***Tuscan kale, also called black kale, dinosaur kale, Lacinato kale, or cavolo nero, has long, narrow, very dark green bumpy leaves and is available at farmers' markets and some supermarkets.
Whisk 1/4 cup oil, white wine vinegar, sugar, and orange zest in a large bowl to blend; season with salt and pepper. Add kale and shallots; mix until completely coated. Cover and chill until kale is tender, at least 3 hours.
Meanwhile, preheat oven to 375°. Arrange beets in a small baking dish and drizzle with a little oil. Season with salt and turn beets to coat. Cover with foil. Bake beets until tender when pierced with a thin knife, about 45 minutes. Let cool completely. Peel beets. Cut into 1/4-inch pieces (you should have about 2 cups).
Cook barley in a large pot of boiling salted water until just tender, about 45 minutes. Drain barley and spread out on a rimmed baking sheet; let cool completely.
Add beets, barley, and feta to kale. Drizzle salad with remaining 2 tablespoons oil and 2 tablespoons rice vinegar; fold gently to combine. Season to taste with pepper and more rice vinegar, if desired.
DO AHEAD Salad can be made 2 days ahead. Cover and chill.
Serving size: ¼ recipe
Calories: 550 Fat: 27g Carbohydrates: 66g Dietary Fiber: 14g Sugars: 7g Protein: 15g
Coconut oil has been all the craze for the past few years. Not too long ago, it would have been quite a task to track down a bottle of this trendy oil, but now coconut oil is found in most supermarkets and health food stores. Coconut oil is well-known as a moisturizing treatment for hair and skin, and has been rumored to lower risk of cardiovascular disease, and help with weight loss.
Keep gratitude in mind this holiday season. Remember all you are thankful for. Savor each
bite of food and enjoy each moment spent with your loved ones. And always remember to
think of your accomplishments as well as who helped you achieve them. Happy Holidays!
One of the greatest struggles to eating healthy is the lack of convenience. You work hard all day, hit the gym, and then head home for some much needed relaxation. As you start to sink deep into your couch with Netflix open on your lap, you realize, “I didn’t make lunch for tomorrow, [insert angry words here].”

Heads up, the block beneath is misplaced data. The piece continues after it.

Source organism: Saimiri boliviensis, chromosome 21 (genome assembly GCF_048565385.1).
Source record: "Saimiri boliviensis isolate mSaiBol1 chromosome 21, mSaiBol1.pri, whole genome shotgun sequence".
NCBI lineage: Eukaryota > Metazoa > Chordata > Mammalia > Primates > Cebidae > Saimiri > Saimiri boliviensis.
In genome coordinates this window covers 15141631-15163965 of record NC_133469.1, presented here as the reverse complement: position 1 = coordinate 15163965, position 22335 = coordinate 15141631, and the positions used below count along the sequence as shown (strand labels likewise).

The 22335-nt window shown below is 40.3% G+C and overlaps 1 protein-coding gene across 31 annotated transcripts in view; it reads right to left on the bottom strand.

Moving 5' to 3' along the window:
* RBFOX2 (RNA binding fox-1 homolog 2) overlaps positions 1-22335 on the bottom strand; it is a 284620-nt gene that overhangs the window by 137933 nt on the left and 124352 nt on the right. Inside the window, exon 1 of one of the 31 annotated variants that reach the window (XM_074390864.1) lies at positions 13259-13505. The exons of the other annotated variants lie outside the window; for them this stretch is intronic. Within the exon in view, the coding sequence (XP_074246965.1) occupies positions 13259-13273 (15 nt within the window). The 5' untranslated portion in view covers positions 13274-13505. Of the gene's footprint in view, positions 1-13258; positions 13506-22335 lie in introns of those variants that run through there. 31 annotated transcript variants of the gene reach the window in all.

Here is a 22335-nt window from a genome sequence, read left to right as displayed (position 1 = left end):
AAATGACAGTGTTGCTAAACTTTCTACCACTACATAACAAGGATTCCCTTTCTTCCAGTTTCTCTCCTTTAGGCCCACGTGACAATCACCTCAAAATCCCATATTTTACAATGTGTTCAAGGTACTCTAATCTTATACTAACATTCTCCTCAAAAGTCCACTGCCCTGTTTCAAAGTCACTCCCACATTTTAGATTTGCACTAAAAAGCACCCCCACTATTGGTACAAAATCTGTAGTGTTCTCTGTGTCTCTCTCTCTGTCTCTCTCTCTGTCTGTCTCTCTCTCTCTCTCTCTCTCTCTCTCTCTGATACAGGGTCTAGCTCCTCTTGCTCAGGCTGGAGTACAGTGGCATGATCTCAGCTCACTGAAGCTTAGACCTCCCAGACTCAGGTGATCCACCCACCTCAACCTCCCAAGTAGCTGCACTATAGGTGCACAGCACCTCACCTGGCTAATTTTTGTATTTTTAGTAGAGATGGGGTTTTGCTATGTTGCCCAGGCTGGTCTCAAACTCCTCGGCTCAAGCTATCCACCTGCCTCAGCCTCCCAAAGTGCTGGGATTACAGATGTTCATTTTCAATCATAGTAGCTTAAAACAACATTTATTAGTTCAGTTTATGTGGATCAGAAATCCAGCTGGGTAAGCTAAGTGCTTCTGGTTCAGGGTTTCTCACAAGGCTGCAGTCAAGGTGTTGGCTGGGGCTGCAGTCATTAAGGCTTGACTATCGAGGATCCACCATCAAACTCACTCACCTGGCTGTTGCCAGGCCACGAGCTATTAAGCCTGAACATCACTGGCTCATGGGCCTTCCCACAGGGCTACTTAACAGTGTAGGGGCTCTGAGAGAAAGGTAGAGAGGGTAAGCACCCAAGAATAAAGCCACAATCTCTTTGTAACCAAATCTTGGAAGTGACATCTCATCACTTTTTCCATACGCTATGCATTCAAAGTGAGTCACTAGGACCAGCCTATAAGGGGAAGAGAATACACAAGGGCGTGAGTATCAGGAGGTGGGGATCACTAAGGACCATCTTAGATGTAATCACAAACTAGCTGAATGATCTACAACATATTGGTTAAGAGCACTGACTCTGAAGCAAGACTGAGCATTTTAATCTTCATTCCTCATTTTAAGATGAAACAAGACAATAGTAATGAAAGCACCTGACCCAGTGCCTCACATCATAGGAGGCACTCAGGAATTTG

Apricots are currently in season and a delicious fruit indicating the start of summer. It’s dried and frozen forms are available all year long, but fresh apricots are available in North American only in the months of May-August.
We all have childhood memories of biting into fresh, crisp slice of watermelon on a hot summer day, juices dripping down our chins and ruining the t-shirt Mom made us promise not to spill on. How come the watermelon seemed to be packed with infinitely more flavor in the summer than any other time of the year?
You may have heard your friends talk about it, or seen it sold at your favorite lunch place, but what is Kombucha? Simply, Kombucha is a slightly bubbly, sweetened black or green tea that is produced by fermenting the tea with what is called a SCOBY (a “symbiotic colony of bacteria and yeast”). Sometimes the tea also has added flavors like fruit juice.
Every March, the Academy of Nutrition and Dietetics sponsors “National Nutrition Month,” a nutrition education and information campaign that emphasizes the significance of making smart food choices and developing healthy eating and exercise habits.
Looking for the perfect side dish, something nutritious, in season and full of flavor? Well, your February “go-to” vegetable is Brussels sprouts. Brussels sprouts are a cruciferous vegetable, so they are loaded with omega-3s, fiber as well as vitamins K, A, and C.
As we age our body composition changes, we lose muscle mass and our body fat percentage increases – even though we may weigh the same we don't look or feel the same due to changes in our body composition.
Cozy up with recipes that are perfect for the season!